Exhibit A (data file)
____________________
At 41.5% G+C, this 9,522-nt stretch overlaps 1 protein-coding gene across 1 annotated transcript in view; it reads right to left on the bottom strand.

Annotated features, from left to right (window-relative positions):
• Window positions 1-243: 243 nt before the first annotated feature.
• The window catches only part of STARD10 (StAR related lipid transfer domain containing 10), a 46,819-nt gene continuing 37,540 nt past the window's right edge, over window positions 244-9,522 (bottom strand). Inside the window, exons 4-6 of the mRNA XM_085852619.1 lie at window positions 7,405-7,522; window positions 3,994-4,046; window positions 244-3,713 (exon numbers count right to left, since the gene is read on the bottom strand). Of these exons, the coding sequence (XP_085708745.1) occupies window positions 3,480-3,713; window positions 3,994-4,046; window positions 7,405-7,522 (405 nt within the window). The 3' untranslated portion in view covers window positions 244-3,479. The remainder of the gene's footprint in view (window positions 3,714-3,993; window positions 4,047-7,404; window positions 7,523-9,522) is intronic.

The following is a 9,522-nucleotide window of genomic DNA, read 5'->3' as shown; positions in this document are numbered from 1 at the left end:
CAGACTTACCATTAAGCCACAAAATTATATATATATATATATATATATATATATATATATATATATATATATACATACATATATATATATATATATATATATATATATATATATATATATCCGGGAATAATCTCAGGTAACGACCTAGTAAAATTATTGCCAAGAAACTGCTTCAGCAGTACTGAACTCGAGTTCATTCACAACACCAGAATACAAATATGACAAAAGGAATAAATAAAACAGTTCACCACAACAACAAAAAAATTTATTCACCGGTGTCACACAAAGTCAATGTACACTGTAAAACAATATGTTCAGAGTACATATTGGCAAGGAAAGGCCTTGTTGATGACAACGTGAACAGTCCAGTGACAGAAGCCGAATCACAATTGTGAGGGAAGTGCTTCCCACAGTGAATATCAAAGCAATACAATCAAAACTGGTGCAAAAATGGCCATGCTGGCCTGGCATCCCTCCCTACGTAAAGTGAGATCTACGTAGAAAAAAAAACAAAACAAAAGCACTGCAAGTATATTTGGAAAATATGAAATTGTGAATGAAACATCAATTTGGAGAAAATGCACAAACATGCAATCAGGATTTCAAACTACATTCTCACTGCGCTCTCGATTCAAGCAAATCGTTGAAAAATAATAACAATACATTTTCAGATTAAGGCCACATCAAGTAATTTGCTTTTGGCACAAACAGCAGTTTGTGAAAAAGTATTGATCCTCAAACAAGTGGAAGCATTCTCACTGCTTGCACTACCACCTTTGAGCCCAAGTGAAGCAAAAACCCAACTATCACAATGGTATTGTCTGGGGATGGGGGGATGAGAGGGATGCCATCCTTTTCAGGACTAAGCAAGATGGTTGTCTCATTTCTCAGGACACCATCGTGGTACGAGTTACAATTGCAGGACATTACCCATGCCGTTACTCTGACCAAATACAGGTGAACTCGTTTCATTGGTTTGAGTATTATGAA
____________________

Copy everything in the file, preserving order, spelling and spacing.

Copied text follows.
At 41.5% G+C, this 9,522-nt stretch overlaps 1 protein-coding gene across 1 annotated transcript in view; it reads right to left on the bottom strand.

Annotated features, from left to right (window-relative positions):
• Window positions 1-243: 243 nt before the first annotated feature.
• The window catches only part of STARD10 (StAR related lipid transfer domain containing 10), a 46,819-nt gene continuing 37,540 nt past the window's right edge, over window positions 244-9,522 (bottom strand). Inside the window, exons 4-6 of the mRNA XM_085852619.1 lie at window positions 7,405-7,522; window positions 3,994-4,046; window positions 244-3,713 (exon numbers count right to left, since the gene is read on the bottom strand). Of these exons, the coding sequence (XP_085708745.1) occupies window positions 3,480-3,713; window positions 3,994-4,046; window positions 7,405-7,522 (405 nt within the window). The 3' untranslated portion in view covers window positions 244-3,479. The remainder of the gene's footprint in view (window positions 3,714-3,993; window positions 4,047-7,404; window positions 7,523-9,522) is intronic.

The following is a 9,522-nucleotide window of genomic DNA, read 5'->3' as shown; positions in this document are numbered from 1 at the left end:
CAGACTTACCATTAAGCCACAAAATTATATATATATATATATATATATATATATATATATATATATATATATACATACATATATATATATATATATATATATATATATATATATATATATCCGGGAATAATCTCAGGTAACGACCTAGTAAAATTATTGCCAAGAAACTGCTTCAGCAGTACTGAACTCGAGTTCATTCACAACACCAGAATACAAATATGACAAAAGGAATAAATAAAACAGTTCACCACAACAACAAAAAAATTTATTCACCGGTGTCACACAAAGTCAATGTACACTGTAAAACAATATGTTCAGAGTACATATTGGCAAGGAAAGGCCTTGTTGATGACAACGTGAACAGTCCAGTGACAGAAGCCGAATCACAATTGTGAGGGAAGTGCTTCCCACAGTGAATATCAAAGCAATACAATCAAAACTGGTGCAAAAATGGCCATGCTGGCCTGGCATCCCTCCCTACGTAAAGTGAGATCTACGTAGAAAAAAAAACAAAACAAAAGCACTGCAAGTATATTTGGAAAATATGAAATTGTGAATGAAACATCAATTTGGAGAAAATGCACAAACATGCAATCAGGATTTCAAACTACATTCTCACTGCGCTCTCGATTCAAGCAAATCGTTGAAAAATAATAACAATACATTTTCAGATTAAGGCCACATCAAGTAATTTGCTTTTGGCACAAACAGCAGTTTGTGAAAAAGTATTGATCCTCAAACAAGTGGAAGCATTCTCACTGCTTGCACTACCACCTTTGAGCCCAAGTGAAGCAAAAACCCAACTATCACAATGGTATTGTCTGGGGATGGGGGGATGAGAGGGATGCCATCCTTTTCAGGACTAAGCAAGATGGTTGTCTCATTTCTCAGGACACCATCGTGGTACGAGTTACAATTGCAGGACATTACCCATGCCGTTACTCTGACCAAATACAGGTGAACTCGTTTCATTGGTTTGAGTATTATGAA